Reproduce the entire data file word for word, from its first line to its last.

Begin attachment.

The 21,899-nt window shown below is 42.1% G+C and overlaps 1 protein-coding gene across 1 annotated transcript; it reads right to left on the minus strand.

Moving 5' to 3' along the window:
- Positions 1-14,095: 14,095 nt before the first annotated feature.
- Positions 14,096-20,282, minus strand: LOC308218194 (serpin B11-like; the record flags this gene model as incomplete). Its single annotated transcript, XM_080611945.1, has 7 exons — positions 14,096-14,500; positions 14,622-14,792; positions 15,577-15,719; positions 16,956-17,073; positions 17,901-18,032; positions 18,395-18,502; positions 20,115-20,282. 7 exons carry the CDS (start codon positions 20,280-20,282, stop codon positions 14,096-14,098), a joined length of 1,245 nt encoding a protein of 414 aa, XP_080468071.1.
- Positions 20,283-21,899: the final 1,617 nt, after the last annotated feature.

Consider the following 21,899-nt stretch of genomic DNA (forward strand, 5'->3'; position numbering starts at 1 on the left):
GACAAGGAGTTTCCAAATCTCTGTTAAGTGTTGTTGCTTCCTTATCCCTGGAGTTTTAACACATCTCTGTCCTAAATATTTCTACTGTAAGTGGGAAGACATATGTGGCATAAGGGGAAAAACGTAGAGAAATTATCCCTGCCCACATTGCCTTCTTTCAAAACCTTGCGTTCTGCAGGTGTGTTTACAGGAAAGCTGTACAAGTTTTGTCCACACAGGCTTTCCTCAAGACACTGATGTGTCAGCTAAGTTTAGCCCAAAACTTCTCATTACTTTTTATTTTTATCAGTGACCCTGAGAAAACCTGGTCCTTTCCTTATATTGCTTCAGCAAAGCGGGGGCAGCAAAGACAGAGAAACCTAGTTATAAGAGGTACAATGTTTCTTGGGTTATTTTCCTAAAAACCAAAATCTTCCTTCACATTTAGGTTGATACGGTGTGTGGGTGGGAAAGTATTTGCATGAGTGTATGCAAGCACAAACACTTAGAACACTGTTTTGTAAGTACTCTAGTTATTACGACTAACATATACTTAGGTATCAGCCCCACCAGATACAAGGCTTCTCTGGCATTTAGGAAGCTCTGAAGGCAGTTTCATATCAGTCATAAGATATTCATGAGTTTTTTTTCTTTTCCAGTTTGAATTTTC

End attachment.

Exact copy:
The 21,899-nt window shown below is 42.1% G+C and overlaps 1 protein-coding gene across 1 annotated transcript; it reads right to left on the minus strand.

Moving 5' to 3' along the window:
- Positions 1-14,095: 14,095 nt before the first annotated feature.
- Positions 14,096-20,282, minus strand: LOC308218194 (serpin B11-like; the record flags this gene model as incomplete). Its single annotated transcript, XM_080611945.1, has 7 exons — positions 14,096-14,500; positions 14,622-14,792; positions 15,577-15,719; positions 16,956-17,073; positions 17,901-18,032; positions 18,395-18,502; positions 20,115-20,282. 7 exons carry the CDS (start codon positions 20,280-20,282, stop codon positions 14,096-14,098), a joined length of 1,245 nt encoding a protein of 414 aa, XP_080468071.1.
- Positions 20,283-21,899: the final 1,617 nt, after the last annotated feature.

Consider the following 21,899-nt stretch of genomic DNA (forward strand, 5'->3'; position numbering starts at 1 on the left):
GACAAGGAGTTTCCAAATCTCTGTTAAGTGTTGTTGCTTCCTTATCCCTGGAGTTTTAACACATCTCTGTCCTAAATATTTCTACTGTAAGTGGGAAGACATATGTGGCATAAGGGGAAAAACGTAGAGAAATTATCCCTGCCCACATTGCCTTCTTTCAAAACCTTGCGTTCTGCAGGTGTGTTTACAGGAAAGCTGTACAAGTTTTGTCCACACAGGCTTTCCTCAAGACACTGATGTGTCAGCTAAGTTTAGCCCAAAACTTCTCATTACTTTTTATTTTTATCAGTGACCCTGAGAAAACCTGGTCCTTTCCTTATATTGCTTCAGCAAAGCGGGGGCAGCAAAGACAGAGAAACCTAGTTATAAGAGGTACAATGTTTCTTGGGTTATTTTCCTAAAAACCAAAATCTTCCTTCACATTTAGGTTGATACGGTGTGTGGGTGGGAAAGTATTTGCATGAGTGTATGCAAGCACAAACACTTAGAACACTGTTTTGTAAGTACTCTAGTTATTACGACTAACATATACTTAGGTATCAGCCCCACCAGATACAAGGCTTCTCTGGCATTTAGGAAGCTCTGAAGGCAGTTTCATATCAGTCATAAGATATTCATGAGTTTTTTTTCTTTTCCAGTTTGAATTTTC